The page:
Cathy Nardi had cuddled young babies before, so she thought she knew what to expect when her first child, Aryana, was born. But the Montreal mom discovered that this wriggly, brilliant, beautiful infant absolutely took her breath away. Despite an exhausting labour and unplanned C-section, Nardi stayed awake that entire first night, staring at her daughter in awe. “I couldn’t put her down. I just had to hold her and look at her sleep.”
From Aryana’s early smiles to the way her eyes lit up at the sight of her mother, the newborn never ceased to impress her mom and dad. “With everything she did,” says Nardi, “I just kept saying to my husband, ‘She came out of us. And look how amazing she is!’”
Babies are an everlasting source of wonder to parents and scientists alike, with their rich repertoire of sometimes surprising skills. While many of these inborn abilities can be linked to survival, that certainly doesn’t diminish the magic when your baby is soothed by your familiar lullaby, or she finds a surefire way to attract your attention. Read on for 10 astonishing newborn talents to marvel at:
1 Got milk?
Nourishment is a basic need and babies come out ready for action, with an incredibly strong sucking reflex. “Every mom is absolutely amazed by this,” says Tracey Novoselnik, a midwife in Winnipeg. In her practice, she watches the effect this has on new mothers who put their babies to the breast immediately after labour and see them instinctively latch on. “I see how moms become rejuvenated after 30 hours of hell on wheels. They see that little face, they feel the skin to skin, and it’s just like they’ve never gone through that labour. It’s so worth it.”
Remarkably, there’s even evidence that babies recognize in the milk specific flavours that they encountered while still in the womb. So if you couldn’t get enough of those extra-garlicky dill pickles while pregnant, chances are your breastfed baby won’t be fazed if your after-delivery diet is just as full flavoured.
2 Gripping moments
Touch your finger to a newborn’s palm and her hand will automatically curl around it. This grasping reflex is strong enough to pull baby to a sitting position — although it fades within a few weeks, so it isn’t safe to experiment. Instead, take advantage of this reflex to feel a close connection with your infant. “There’s nothing like having a baby putting his little tiny fingers around yours,” says Novoselnik. “Touch allows babies to communicate.” A bonding bonus: Big brothers and sisters can also “hold hands” with their newest family member.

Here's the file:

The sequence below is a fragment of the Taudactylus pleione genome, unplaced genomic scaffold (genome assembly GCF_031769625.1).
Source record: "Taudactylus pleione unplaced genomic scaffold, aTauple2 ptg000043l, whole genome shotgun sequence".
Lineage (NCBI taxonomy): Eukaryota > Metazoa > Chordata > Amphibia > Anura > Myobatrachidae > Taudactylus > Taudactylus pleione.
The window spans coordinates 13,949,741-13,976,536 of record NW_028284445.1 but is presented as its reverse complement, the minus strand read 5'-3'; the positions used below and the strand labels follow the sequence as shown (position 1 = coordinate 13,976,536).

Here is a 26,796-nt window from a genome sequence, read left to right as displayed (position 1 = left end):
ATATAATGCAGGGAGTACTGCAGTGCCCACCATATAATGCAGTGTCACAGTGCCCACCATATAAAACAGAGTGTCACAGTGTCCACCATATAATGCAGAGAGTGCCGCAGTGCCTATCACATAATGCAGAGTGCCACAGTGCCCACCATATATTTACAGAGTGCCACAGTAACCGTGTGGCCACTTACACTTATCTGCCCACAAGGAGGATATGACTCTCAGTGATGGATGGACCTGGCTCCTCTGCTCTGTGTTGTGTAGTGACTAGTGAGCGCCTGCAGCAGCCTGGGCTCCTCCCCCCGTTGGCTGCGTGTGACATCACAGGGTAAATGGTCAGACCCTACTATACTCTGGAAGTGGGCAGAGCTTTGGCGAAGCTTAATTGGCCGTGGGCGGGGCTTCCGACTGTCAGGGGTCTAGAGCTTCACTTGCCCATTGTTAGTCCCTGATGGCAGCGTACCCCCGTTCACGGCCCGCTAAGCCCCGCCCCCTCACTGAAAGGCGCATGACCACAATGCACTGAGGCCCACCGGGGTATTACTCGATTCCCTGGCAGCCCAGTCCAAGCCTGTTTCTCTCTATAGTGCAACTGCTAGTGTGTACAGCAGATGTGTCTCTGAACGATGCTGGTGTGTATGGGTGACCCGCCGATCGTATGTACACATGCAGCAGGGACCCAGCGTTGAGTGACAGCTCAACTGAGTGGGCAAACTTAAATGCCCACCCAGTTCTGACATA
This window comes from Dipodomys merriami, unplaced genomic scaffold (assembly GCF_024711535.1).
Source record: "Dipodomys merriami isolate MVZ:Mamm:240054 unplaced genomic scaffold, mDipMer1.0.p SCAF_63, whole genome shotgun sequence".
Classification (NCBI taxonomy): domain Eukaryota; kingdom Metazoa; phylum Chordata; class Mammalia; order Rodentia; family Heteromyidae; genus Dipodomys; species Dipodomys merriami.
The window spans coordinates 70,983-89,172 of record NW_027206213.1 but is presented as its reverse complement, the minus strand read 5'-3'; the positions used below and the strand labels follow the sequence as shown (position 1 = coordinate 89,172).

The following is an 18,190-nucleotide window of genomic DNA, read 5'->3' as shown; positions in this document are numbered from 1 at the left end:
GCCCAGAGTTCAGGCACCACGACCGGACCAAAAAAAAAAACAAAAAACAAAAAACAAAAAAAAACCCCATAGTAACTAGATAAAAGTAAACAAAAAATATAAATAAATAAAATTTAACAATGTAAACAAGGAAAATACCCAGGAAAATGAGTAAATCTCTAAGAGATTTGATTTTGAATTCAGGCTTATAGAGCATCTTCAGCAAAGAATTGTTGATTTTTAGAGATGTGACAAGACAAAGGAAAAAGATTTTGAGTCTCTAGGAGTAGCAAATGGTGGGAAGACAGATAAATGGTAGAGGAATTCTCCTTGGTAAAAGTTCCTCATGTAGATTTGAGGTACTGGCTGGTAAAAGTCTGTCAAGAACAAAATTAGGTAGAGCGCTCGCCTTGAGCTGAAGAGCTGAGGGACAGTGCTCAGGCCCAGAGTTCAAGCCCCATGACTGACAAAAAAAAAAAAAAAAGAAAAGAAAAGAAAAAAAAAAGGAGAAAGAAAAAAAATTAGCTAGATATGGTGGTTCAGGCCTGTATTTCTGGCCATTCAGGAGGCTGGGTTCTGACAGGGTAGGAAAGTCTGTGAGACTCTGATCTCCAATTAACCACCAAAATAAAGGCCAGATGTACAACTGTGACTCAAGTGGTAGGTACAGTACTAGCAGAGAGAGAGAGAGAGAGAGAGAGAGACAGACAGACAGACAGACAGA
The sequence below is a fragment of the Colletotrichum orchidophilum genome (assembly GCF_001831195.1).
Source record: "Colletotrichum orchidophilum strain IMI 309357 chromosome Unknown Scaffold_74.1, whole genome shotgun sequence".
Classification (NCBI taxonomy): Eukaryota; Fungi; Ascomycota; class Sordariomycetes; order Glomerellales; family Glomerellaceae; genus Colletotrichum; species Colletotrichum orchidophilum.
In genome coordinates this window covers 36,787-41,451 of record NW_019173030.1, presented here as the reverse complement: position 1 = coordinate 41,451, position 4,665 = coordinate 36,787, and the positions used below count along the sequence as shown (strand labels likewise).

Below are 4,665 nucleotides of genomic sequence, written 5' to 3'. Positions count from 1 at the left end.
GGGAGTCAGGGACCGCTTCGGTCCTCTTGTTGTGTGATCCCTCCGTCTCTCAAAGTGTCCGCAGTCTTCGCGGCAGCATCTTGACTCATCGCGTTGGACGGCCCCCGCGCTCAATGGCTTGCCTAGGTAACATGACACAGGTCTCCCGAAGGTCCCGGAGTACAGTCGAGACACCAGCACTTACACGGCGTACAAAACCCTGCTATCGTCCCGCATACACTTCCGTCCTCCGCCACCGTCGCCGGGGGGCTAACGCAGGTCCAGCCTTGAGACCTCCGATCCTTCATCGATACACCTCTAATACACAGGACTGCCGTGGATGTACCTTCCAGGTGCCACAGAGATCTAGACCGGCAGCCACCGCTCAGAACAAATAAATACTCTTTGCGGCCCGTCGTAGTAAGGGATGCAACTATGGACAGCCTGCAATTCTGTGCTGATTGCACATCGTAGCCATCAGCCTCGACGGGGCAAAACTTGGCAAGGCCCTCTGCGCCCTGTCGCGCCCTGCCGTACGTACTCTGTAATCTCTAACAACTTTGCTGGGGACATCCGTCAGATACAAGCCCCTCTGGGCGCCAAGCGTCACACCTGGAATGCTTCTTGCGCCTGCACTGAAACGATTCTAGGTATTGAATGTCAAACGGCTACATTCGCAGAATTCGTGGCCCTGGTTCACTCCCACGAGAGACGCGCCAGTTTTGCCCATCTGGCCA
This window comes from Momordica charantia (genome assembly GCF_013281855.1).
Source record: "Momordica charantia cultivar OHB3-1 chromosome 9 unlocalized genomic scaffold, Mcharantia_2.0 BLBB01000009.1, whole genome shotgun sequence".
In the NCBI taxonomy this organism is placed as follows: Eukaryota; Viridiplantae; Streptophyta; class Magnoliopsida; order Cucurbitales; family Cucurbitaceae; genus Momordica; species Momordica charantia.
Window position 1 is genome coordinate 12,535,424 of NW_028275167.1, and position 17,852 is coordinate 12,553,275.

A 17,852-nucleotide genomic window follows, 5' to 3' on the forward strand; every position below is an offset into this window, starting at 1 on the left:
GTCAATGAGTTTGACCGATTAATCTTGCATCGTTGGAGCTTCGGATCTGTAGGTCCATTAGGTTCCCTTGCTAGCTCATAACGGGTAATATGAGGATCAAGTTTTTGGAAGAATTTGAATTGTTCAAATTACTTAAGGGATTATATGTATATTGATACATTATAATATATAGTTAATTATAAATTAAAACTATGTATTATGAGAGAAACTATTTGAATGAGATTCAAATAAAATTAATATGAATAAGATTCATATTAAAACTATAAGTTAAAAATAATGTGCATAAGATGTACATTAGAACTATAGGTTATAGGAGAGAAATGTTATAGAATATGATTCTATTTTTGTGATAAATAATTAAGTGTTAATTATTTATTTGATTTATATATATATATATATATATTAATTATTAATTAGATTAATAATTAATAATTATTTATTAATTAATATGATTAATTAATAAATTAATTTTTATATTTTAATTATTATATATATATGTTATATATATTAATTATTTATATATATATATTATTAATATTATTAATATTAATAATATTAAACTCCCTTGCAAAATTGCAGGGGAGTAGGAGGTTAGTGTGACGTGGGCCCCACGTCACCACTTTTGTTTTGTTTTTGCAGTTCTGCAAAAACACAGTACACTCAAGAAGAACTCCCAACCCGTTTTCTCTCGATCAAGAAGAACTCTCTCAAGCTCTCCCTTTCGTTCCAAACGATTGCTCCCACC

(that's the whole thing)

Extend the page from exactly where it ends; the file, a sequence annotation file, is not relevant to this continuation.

3 Sounds familiar
Soon after little James was born, his mother, Tania Hrebicek, noticed that her voice had a powerful effect on him. “I was always talking to him, and he seemed to calm down sooner in my arms than in someone else’s,” she says from her home in Edmonton. Hrebicek had begun talking to her baby long before birth, and believes that has strengthened their ties. “It’s very, very rewarding when he is soothed by me. It’s an awesome feeling,” she says.
The ability of newborns to recognize human voices and, in particular, very familiar ones is mind-boggling when you think about it. “Given how the sound would distort after travelling through the uterine fluid and walls, that’s a fairly dramatic ability,” says Mark Schmuckler, director of the University of Toronto’s Laboratory for Infant Studies. “The internal workings of the body would mask the sounds too, since those are quite loud in utero.” In fact, after birth, mom’s and dad’s voices don’t sound anything like they did in the womb. Instead, astoundingly, the infant is probably recognizing his parents’ particular speech rhythms and pitch changes.
4 The memory game
Small babies are mental giants. Their phenomenal ability to absorb and remember new information helps them learn about life in leaps and bounds. “Up until the late ’80s, there was not much belief that infants could form memories at all,” notes Ronald Barr, a professor of paediatrics at the University of British Columbia in Vancouver, who specializes in infants. “Now there’s lots of evidence that they do.” Barr has tested the memory skills of babies just a few days old and has found not only that they remember specific spoken words they’ve heard before, but that a good feeding beforehand will actually facilitate this. “I have to admit, I still get a chill down my spine,” says Barr. “It’s absolutely fabulous.”